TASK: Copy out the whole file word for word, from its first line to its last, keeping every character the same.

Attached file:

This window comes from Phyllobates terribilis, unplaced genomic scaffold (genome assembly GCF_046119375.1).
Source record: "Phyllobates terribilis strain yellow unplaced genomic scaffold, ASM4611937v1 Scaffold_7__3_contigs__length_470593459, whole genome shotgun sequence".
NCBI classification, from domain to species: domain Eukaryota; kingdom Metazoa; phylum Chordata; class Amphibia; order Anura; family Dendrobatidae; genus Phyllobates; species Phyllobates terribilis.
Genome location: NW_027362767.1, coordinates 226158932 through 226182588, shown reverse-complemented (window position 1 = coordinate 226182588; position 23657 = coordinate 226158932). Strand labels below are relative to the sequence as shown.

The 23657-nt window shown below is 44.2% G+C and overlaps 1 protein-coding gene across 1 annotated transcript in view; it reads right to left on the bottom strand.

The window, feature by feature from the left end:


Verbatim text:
This window comes from Phyllobates terribilis, unplaced genomic scaffold (genome assembly GCF_046119375.1).
Source record: "Phyllobates terribilis strain yellow unplaced genomic scaffold, ASM4611937v1 Scaffold_7__3_contigs__length_470593459, whole genome shotgun sequence".
NCBI classification, from domain to species: domain Eukaryota; kingdom Metazoa; phylum Chordata; class Amphibia; order Anura; family Dendrobatidae; genus Phyllobates; species Phyllobates terribilis.
Genome location: NW_027362767.1, coordinates 226158932 through 226182588, shown reverse-complemented (window position 1 = coordinate 226182588; position 23657 = coordinate 226158932). Strand labels below are relative to the sequence as shown.

The 23657-nt window shown below is 44.2% G+C and overlaps 1 protein-coding gene across 1 annotated transcript in view; it reads right to left on the bottom strand.

The window, feature by feature from the left end: